March 11, 2008

The best health care plan in America

In 1986, US workers' compensation medical costs were 44% of total incurred loss dollars. Ten years later, the percentage had grown to 48%. By 2006, medical costs amounted to 58% of total loss costs. And today, nearly a third of the way through 2008, they hover around 60%. The annual workers' comp medical cost rate of growth is nearly double the painfully steep rate of growth in the Group Health arena, and it has been so since 1996 (Source: NCCI and Insurance Information Institute).

And why not? Workers' compensation health care is the best health care plan in America, maybe even the world. Injured employees pay no premiums, co-pays, or deductibles. Prescription drugs are free, and tax-free indemnity payments cover most lost wages. No wonder acute and traumatic injuries cost nearly 50% more than similar injuries in the group health world, according to an NCCI Research Brief (Workers Compensation vs. Group Health: A Comparison of Utilization.)

No wonder chronic, soft tissue, musculoskeletal injuries cost more than double similar injuries in the group health world. And the disparity is probably even more than that, because NCCI could only examine and compare cost data for the first three months following injuries. Why? Because workers' compensation tracks injuries by claim numbers, but group health does not. Therefore, in group health, the further one gets from the date of injury, the harder it is to tie rendered medical services to a particular injury.

It's no secret that over-utilization is the biggest reason that workers' comp medical costs are so much higher than costs in group health. True, on the whole and with some notable exceptions, workers' comp medical fee schedules have caused prices for individual medical services to be only slightly higher than individual services in group health, but in nearly every part of the country workers' comp utilization dwarfs that of group health. Makes you wonder what the workers' comp case management and utilization review companies are actually doing, doesn't it?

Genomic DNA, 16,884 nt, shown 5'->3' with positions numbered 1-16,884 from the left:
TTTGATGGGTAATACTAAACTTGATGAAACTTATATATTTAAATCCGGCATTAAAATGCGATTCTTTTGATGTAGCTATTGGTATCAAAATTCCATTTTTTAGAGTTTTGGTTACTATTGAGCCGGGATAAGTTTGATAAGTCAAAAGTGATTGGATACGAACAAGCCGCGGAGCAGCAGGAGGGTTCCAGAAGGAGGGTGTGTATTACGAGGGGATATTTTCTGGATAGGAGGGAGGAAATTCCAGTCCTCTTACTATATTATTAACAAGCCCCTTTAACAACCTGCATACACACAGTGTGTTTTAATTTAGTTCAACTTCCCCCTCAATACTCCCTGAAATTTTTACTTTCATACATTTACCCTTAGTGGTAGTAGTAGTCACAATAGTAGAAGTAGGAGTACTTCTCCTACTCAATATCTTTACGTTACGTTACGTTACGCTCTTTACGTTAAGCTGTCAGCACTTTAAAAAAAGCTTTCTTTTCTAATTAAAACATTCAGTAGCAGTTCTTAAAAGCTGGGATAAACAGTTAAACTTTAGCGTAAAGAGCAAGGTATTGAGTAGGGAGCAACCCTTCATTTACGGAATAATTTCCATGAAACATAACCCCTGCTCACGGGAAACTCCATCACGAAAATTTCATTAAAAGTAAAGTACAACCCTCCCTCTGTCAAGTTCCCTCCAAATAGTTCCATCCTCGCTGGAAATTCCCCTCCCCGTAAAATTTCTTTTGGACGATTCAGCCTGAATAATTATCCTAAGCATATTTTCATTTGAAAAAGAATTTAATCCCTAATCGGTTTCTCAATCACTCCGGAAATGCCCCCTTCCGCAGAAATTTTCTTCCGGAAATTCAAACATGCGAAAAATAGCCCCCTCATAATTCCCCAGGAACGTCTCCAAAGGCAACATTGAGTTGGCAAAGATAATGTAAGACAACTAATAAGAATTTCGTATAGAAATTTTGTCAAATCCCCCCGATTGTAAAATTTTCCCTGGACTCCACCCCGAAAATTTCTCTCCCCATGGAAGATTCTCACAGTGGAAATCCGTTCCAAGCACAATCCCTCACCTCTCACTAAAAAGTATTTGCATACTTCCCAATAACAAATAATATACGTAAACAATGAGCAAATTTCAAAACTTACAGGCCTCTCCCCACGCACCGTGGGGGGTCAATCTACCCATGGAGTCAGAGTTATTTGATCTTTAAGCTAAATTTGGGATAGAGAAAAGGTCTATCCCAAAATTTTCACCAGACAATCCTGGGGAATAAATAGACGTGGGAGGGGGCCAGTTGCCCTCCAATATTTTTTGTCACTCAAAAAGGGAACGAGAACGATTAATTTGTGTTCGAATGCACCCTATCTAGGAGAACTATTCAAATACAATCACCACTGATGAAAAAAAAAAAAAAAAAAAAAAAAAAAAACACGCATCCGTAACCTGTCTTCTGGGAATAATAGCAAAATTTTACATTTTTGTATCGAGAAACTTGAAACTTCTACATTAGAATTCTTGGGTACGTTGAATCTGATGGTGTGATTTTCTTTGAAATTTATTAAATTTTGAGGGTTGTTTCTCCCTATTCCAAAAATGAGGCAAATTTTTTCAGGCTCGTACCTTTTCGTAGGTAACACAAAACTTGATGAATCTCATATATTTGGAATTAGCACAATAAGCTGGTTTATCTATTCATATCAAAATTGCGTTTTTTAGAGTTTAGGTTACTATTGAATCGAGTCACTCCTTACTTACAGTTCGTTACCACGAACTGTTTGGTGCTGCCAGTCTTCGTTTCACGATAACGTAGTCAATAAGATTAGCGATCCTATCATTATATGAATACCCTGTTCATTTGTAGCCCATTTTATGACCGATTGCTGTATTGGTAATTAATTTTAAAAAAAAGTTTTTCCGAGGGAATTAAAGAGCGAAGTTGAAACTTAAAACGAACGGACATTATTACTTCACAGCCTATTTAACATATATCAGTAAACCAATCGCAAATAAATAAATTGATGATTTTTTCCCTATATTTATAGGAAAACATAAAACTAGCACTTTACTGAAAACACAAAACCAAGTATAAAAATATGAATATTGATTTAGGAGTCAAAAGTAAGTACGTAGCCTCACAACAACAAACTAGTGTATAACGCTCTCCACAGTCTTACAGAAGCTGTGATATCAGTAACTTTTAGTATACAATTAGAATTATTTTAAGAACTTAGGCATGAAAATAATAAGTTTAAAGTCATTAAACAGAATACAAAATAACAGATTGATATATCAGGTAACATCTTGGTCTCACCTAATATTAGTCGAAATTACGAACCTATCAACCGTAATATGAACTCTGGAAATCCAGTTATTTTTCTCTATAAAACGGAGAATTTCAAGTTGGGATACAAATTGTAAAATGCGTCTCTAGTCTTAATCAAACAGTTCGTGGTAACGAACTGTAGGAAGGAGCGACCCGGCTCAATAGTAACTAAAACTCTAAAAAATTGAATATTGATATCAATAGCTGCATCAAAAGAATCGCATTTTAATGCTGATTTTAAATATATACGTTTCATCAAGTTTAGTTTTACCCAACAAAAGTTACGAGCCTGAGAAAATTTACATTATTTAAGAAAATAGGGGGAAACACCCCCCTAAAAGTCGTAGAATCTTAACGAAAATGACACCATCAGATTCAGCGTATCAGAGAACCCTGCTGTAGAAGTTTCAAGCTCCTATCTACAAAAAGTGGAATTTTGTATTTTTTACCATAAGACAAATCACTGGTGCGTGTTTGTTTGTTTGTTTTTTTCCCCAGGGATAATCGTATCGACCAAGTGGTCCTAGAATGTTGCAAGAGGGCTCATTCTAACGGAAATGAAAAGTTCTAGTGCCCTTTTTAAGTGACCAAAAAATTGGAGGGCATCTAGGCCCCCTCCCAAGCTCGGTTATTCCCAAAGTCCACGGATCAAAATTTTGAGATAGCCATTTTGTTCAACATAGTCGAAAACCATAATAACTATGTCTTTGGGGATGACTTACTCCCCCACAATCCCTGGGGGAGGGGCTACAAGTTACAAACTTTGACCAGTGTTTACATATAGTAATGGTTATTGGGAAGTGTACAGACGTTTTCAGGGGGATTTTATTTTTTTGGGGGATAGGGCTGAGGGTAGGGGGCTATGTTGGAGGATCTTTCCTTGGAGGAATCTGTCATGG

The difference here is stark. The group health plans put systemic fences around utilization. Workers' comp does not. If you twist your knee mowing the lawn out in the back forty on a Saturday morning and require arthroscopic knee surgery, your health plan will approve a certain number of visits to a rehab facility after surgery, normally six or seven. After that, you'll need approval for any more. Of course, you can always choose to self-pay. But in the world of workers' compensation, that's one decision you don't have to make.

Because health care utilization and costs have become such large issues in workers' compensation, as well as group health, and because in this frenzied Presidential election season that seems to never end health care has become quite the political football, over the coming days I'm going to examine specific parts of it further. Next up - a bit of analysis of the current mantra all current presidential candidates seem to agree on (some might call it a "lie," but I couldn't possibly go that far), namely, that here in America "we have the best health care in the world."

If only that were true.



I would moderately expand your on point analysis to say that the utilization controls in place in many jurisdictions -- UR and treatment guidelines -- are ineffective when they are not taken seriously, and they also by themselves do not address the important issue of what is the best course of treatment for an injury among several plausible alternatives. A case in point: treatment of chronic pain.

What would be nice is a standard treatment plan for the most common injuries. If a physican, due to patient or other considerations, has to deviate, then provide an explanation, clearly documented new plan, and estimated impact- that would be nice.
I agree that over-utilization runs rampant without checks. I look forward to your upcoming analysis Tom! We need to better control medical cost whoile getting the best care to the injured worker.

Best health care in the US? You must not be aware that injured workers often cannot access the medical care that could get them back to work.

Case in point: An injured worker in need of a multi-level fusion. Surgery is approved by UR. Paperwork gets back to adjustor, who denies all but a single level,blaming "degenerative disc" disease. The work injury caused multiple disc fragments to lodge at multiple levels; at that point it really doesn't matter what is or is not going on in the other levels; no surgery would be necessary had the work injury not occured. What the adjustor has really done is SAVE money for the ins. co. and worked towards a higher end of year bonus. An injured worker would get better care if he/she committed murder and went to prison, where even sex change operations are approved.

I could go on ad infinitum, but I won't. Comp. carriers do everything they can do deny care, not provide it. Time you took your head out of the sand.

Andrea - review unfair claims practice laws. In the jurisdictions where I have worked, treatment is provided. If a medical issue arises, the adjuster can only deny payment if differing medical opinions exists - and I would state that upholding a denial of payment is unusual at best by the compensation judges, referees, or commissioners.

The goal is to get the injured worker back to the workforce as close to his pre-injury condition as possible.


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This page contains a single entry by Tom Lynch published on March 11, 2008 9:29 AM.

News roundup: transportation fatalities, managed care, combustible dust, and common WC mistakes was the previous entry in this blog.

Cavalcade of Risk is the next entry in this blog.

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